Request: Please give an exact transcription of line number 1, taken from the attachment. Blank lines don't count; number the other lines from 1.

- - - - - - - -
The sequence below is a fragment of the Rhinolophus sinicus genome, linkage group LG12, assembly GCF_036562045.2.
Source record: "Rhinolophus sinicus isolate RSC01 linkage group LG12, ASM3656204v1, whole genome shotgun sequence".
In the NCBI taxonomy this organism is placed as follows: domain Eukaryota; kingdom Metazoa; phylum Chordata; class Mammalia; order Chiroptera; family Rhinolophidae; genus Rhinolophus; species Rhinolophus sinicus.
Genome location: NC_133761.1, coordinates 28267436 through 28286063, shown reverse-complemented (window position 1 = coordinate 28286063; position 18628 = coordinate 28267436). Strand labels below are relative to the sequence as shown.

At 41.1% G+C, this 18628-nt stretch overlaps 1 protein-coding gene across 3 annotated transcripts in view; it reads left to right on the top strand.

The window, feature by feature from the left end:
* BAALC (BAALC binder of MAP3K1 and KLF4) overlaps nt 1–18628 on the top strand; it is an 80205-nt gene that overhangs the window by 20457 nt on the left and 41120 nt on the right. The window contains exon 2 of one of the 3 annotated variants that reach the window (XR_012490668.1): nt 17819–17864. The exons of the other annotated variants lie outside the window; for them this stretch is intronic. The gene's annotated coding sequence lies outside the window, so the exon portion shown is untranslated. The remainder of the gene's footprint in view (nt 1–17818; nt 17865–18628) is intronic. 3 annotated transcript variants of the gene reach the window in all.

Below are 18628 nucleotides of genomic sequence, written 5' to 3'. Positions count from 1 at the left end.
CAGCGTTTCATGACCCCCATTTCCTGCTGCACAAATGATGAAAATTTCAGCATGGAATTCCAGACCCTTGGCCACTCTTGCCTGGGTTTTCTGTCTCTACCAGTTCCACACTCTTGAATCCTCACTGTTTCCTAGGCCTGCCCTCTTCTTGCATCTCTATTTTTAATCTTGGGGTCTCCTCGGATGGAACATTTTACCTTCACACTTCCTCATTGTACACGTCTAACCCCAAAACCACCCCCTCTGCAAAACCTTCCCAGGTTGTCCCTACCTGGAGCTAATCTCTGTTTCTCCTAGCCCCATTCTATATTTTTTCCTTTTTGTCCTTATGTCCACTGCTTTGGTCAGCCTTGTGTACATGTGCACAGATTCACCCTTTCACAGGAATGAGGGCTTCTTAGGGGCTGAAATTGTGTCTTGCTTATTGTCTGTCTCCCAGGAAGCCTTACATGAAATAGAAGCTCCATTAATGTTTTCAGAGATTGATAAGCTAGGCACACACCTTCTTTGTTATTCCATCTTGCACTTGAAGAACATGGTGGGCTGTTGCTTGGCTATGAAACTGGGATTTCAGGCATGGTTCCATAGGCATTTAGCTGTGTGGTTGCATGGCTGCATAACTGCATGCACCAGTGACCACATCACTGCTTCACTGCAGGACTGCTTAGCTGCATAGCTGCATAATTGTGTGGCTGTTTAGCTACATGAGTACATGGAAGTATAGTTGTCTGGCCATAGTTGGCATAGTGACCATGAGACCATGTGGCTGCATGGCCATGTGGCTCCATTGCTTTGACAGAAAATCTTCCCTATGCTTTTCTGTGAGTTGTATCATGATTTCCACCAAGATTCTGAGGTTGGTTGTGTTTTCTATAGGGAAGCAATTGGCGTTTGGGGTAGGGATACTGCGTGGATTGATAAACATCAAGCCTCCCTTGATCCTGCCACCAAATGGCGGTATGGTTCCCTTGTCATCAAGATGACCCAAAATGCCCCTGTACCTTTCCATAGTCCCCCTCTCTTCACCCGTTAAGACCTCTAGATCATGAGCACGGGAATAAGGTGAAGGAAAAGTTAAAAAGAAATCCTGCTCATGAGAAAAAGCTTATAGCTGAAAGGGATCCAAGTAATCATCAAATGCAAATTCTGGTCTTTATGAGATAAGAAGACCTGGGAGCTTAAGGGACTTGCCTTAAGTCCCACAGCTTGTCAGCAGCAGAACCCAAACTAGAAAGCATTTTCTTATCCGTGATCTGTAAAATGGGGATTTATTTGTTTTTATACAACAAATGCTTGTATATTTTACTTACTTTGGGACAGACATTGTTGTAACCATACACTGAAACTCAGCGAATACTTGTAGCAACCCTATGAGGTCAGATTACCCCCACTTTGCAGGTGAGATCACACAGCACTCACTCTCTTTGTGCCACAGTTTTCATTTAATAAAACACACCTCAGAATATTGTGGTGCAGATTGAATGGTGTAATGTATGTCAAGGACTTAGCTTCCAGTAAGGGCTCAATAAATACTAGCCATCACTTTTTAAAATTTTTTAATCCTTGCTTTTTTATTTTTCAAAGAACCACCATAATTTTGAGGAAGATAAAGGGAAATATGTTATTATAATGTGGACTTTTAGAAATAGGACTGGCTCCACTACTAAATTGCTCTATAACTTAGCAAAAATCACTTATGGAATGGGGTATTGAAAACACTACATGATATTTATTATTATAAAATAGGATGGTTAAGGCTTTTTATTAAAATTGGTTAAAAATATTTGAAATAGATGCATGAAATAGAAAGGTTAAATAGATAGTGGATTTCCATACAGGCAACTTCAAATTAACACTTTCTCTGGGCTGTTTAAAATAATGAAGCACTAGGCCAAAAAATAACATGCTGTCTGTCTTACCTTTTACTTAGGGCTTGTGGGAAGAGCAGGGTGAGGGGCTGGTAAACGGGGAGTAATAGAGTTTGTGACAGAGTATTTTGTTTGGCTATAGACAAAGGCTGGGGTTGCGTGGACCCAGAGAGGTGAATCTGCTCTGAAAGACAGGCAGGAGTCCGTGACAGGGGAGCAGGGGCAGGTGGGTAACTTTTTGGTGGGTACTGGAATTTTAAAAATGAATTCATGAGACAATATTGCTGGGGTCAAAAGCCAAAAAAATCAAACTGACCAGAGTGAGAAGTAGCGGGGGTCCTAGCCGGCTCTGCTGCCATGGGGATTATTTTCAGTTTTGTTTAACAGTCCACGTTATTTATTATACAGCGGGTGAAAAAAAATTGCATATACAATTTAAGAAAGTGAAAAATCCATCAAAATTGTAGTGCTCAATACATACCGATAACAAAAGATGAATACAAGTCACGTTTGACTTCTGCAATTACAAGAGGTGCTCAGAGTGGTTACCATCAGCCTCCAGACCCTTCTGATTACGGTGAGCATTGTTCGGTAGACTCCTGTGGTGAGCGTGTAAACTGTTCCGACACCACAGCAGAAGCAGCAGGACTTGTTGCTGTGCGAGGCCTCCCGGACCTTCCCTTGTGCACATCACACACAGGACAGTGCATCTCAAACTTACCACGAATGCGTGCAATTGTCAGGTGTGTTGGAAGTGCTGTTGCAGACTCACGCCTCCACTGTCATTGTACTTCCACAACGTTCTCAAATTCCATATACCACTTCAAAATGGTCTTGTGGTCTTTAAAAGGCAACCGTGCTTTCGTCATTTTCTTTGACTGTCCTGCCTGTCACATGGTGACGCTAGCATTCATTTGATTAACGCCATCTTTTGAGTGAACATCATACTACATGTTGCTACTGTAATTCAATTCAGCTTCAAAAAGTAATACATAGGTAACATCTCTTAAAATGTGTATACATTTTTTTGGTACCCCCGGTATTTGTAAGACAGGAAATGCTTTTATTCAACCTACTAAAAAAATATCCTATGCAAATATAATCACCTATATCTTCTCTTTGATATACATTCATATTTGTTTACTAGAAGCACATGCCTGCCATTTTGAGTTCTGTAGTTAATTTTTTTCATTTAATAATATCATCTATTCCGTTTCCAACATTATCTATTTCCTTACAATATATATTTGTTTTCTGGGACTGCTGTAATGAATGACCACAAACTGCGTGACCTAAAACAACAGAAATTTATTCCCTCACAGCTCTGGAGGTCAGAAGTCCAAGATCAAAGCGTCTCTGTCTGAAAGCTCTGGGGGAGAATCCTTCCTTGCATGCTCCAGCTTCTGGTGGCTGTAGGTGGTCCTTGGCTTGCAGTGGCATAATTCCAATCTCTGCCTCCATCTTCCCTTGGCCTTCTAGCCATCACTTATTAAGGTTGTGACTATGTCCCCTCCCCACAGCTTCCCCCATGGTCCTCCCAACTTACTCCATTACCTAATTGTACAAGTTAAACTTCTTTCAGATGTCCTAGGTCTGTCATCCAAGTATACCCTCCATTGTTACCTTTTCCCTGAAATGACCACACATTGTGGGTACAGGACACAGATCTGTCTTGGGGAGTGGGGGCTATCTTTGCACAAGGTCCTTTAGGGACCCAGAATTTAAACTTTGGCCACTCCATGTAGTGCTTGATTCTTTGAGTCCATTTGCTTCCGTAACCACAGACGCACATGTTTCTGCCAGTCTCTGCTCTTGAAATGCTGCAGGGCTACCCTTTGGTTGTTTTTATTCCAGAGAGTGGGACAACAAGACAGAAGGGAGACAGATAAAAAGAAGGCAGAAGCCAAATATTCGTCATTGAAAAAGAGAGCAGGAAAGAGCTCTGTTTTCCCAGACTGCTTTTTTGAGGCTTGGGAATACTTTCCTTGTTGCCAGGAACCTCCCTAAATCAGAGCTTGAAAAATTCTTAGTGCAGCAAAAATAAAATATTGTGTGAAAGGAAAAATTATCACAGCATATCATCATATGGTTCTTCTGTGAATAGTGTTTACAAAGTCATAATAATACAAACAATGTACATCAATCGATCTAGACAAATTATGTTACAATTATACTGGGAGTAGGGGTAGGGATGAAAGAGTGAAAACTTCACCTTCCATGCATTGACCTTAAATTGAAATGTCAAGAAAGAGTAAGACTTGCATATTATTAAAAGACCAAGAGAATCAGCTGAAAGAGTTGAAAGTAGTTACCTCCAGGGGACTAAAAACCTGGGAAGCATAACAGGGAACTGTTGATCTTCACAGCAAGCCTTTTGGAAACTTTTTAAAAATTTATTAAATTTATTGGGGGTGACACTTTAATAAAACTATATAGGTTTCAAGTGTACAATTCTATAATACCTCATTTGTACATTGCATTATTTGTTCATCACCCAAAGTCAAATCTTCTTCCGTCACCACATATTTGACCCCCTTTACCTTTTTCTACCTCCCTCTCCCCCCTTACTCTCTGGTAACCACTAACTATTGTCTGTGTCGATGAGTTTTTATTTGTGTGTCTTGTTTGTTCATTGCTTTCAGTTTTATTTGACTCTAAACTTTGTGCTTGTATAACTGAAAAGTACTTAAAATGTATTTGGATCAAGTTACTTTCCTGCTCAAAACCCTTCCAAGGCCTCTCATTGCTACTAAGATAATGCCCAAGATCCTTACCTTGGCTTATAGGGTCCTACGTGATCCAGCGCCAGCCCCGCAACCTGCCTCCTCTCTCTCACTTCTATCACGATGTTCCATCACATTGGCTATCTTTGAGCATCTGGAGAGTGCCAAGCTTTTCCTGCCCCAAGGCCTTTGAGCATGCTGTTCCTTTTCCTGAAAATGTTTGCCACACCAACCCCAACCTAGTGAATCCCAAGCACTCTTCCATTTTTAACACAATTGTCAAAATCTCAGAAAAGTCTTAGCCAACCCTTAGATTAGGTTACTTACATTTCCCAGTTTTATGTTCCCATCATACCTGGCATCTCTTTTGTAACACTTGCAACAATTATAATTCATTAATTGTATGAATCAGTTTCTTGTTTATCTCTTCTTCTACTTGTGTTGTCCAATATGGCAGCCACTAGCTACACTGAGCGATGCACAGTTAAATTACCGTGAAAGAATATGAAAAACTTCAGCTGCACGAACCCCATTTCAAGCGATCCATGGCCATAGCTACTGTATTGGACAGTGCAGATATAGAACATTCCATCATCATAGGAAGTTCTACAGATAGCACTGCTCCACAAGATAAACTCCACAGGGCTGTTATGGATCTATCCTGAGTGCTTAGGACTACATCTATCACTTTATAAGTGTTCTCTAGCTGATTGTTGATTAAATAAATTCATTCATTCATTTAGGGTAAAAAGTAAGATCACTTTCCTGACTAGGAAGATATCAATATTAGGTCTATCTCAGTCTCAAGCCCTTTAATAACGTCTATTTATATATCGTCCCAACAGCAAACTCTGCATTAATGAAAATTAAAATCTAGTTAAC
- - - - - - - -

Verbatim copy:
The sequence below is a fragment of the Rhinolophus sinicus genome, linkage group LG12, assembly GCF_036562045.2.